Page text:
(EDITOR’S NOTE: This is one of several articles on avoiding urinary tract infections in the elderly)
By RAMONIA WILSON
Associate Director of Nurses, SYNERGY HomeCare Oklahoma
The incidence of urinary tract infections in the United States accounts for about 4 million ambulatory-care visits each year, according to the Centers for Disease Control. This represents about 1 percent of all outpatient visits.
Urinary tract infections are common and affect all ages and both sexes. Nearly four times as many women get UTIs as men, according to the U.S. Department of Health and Human Services. This is because women have shorter urethras than men which make it easier for bacteria to travel to the bladder.
Most urinary tract infections arise from one type of bacteria, Escherichia coli (E. coli), which normally lives in the bowel.
The geriatric population is at a higher risk and vulnerable to UTIs related to a compromised or suppressed immune system, according to the National Institute of Health. The elderly may suffer from multiple co-morbidities such as diabetes and kidney disorders that contribute to their susceptibility.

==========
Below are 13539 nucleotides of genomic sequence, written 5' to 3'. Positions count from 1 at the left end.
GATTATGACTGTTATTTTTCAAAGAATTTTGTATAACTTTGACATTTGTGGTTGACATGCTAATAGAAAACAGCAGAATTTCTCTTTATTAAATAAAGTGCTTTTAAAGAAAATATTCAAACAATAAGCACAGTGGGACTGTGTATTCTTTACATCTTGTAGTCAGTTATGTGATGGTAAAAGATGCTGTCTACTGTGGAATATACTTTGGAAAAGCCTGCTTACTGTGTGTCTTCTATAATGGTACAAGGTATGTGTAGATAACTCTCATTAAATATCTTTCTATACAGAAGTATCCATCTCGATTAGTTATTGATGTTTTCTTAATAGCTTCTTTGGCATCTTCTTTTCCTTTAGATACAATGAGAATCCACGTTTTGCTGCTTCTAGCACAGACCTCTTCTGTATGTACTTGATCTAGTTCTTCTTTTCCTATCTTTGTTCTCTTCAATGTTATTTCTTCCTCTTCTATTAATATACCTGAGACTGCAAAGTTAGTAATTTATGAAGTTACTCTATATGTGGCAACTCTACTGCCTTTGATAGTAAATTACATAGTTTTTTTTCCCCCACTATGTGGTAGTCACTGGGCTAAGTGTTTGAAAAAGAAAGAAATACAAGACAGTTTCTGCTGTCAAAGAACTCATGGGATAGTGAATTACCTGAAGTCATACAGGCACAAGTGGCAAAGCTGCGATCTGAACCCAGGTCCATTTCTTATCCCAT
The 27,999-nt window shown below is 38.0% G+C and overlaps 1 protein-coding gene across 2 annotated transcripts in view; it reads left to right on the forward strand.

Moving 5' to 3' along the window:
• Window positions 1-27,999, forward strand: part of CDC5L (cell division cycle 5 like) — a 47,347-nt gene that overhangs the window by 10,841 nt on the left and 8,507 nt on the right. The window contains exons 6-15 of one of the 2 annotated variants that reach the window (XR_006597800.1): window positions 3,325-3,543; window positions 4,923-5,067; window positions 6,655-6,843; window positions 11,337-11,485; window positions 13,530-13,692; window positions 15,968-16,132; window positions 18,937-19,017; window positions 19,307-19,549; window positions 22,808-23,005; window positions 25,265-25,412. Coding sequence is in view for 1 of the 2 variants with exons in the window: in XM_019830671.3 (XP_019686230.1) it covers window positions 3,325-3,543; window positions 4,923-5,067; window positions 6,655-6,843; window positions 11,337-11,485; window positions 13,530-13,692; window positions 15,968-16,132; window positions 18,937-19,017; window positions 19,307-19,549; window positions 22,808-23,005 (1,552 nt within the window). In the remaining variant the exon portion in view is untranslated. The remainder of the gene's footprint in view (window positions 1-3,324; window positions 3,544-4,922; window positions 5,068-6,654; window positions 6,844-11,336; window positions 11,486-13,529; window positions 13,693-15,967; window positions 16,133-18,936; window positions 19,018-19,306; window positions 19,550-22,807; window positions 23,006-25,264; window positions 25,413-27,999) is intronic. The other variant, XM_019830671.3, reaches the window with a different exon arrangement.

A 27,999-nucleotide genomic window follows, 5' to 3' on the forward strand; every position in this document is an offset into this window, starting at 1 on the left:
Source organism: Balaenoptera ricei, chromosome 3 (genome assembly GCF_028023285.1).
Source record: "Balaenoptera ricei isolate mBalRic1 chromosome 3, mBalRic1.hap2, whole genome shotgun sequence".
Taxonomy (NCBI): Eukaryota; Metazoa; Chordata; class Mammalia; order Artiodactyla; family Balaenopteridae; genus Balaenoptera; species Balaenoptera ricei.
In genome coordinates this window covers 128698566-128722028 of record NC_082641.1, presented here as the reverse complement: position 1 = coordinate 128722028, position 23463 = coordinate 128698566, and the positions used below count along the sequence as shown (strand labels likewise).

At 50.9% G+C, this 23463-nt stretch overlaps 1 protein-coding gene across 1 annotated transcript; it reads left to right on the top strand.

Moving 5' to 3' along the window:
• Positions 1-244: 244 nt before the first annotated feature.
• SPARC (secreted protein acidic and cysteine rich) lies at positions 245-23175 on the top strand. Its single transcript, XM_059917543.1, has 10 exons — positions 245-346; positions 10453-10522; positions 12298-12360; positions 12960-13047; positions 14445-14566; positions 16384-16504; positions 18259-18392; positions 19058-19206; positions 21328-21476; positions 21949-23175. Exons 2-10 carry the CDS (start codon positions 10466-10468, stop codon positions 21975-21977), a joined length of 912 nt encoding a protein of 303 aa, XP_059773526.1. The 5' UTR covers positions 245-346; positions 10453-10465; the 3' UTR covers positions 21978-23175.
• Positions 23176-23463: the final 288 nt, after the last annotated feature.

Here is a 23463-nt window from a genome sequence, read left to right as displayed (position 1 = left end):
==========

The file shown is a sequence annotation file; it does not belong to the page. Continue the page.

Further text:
Other conditions that make the elderly more susceptible to UTIs include:
--Urinary retention, i.e. the person is unable to empty the bladder, even if your loved one has just used the bathroom.
-- Advanced age and conditions that affect personal-care habits, such as Alzheimer’s disease and delirium.
-- Women who have gone through menopause are at higher risk because they lack estrogen, which helps defend against the growth of bacteria in the urethra.
-- Use of a urinary catheter
-- Bowel incontinence
-- Enlarged prostate
-- Immobility, for example, those who must lie in bed for extended periods of time.
-- Surgery of any area around the bladder
(Wilson’s certifications include RN BSN MS VR RC CCM)